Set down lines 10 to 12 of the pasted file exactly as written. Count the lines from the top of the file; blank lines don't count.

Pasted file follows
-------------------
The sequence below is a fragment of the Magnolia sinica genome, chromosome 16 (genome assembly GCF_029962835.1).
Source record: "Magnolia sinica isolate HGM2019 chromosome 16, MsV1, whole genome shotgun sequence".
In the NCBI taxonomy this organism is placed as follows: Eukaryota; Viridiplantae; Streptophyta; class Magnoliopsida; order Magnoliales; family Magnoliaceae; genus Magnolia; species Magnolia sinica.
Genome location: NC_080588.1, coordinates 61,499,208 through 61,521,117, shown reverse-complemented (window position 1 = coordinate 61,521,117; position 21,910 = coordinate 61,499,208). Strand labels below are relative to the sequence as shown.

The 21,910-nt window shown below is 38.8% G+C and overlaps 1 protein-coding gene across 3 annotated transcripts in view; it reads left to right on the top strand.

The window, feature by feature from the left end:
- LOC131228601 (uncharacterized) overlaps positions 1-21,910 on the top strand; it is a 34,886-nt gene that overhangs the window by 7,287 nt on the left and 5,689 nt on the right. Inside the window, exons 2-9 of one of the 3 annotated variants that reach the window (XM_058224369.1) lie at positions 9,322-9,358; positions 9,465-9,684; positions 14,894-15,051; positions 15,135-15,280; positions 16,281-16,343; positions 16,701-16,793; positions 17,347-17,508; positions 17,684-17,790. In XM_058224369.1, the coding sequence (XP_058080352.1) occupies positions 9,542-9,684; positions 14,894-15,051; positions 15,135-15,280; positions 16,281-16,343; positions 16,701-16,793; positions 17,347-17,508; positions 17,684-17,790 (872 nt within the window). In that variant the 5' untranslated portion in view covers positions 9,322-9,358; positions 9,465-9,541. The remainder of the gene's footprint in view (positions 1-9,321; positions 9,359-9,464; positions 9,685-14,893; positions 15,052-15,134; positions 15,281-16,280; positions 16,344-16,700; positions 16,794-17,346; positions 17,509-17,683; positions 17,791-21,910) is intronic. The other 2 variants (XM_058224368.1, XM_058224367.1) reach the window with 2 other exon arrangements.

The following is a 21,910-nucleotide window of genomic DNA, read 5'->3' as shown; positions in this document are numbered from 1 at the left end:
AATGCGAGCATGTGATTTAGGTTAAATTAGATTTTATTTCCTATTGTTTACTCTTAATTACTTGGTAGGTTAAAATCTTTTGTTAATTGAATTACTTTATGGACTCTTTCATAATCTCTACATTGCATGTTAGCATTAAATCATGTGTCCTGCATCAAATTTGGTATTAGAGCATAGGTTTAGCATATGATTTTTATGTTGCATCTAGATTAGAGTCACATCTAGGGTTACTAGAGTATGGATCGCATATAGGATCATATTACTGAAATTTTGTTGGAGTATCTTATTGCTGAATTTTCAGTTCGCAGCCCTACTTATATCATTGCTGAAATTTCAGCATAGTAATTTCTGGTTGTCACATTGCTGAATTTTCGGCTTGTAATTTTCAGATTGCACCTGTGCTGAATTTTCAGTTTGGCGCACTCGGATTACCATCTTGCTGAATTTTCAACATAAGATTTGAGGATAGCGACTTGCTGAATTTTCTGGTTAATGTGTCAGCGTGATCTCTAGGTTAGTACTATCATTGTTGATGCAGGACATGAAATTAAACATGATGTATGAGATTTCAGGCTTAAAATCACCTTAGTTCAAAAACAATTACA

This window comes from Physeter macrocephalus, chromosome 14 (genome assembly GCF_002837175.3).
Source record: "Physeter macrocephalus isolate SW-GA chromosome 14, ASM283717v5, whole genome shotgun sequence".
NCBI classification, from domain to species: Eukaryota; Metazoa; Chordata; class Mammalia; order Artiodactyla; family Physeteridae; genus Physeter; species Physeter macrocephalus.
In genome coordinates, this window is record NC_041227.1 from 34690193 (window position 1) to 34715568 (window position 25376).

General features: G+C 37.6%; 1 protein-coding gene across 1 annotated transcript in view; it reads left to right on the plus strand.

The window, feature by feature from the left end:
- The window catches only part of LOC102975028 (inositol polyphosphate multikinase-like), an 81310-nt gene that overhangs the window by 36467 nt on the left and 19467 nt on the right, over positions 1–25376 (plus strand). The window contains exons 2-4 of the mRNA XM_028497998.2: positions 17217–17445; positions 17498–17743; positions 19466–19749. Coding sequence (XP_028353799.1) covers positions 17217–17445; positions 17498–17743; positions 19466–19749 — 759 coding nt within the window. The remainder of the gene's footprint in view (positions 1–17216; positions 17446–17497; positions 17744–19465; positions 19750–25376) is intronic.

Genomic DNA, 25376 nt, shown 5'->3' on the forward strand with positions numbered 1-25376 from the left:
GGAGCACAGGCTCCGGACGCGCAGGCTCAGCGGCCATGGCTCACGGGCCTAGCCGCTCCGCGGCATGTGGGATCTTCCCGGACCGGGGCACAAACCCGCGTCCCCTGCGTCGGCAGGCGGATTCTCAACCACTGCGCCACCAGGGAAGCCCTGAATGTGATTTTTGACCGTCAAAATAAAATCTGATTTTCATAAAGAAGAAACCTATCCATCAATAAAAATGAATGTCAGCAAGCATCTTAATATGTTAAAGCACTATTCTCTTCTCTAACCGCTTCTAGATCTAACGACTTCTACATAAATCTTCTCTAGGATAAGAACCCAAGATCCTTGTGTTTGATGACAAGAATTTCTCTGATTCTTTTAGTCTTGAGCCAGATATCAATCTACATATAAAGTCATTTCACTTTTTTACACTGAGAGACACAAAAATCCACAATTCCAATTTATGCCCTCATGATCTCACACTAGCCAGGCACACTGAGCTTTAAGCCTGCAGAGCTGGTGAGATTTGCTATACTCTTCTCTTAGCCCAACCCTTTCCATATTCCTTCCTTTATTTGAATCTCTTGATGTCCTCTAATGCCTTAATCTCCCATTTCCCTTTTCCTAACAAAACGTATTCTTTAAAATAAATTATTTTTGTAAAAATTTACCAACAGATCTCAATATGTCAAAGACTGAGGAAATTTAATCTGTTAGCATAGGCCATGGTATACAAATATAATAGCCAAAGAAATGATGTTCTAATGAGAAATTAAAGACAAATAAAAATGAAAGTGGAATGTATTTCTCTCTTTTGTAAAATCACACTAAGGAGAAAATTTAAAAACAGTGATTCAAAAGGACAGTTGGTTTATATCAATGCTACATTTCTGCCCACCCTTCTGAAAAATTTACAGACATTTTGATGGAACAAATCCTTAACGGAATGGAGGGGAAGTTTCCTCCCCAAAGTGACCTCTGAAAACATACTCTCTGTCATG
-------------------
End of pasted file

This window comes from Physeter macrocephalus, chromosome 14 (genome assembly GCF_002837175.3).
Source record: "Physeter macrocephalus isolate SW-GA chromosome 14, ASM283717v5, whole genome shotgun sequence".
NCBI classification, from domain to species: Eukaryota; Metazoa; Chordata; class Mammalia; order Artiodactyla; family Physeteridae; genus Physeter; species Physeter macrocephalus.